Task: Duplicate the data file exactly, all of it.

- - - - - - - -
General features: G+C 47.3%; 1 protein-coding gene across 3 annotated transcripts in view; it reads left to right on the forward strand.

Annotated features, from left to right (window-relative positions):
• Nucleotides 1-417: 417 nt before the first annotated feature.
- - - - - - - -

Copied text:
General features: G+C 47.3%; 1 protein-coding gene across 3 annotated transcripts in view; it reads left to right on the forward strand.

Annotated features, from left to right (window-relative positions):
• Nucleotides 1-417: 417 nt before the first annotated feature.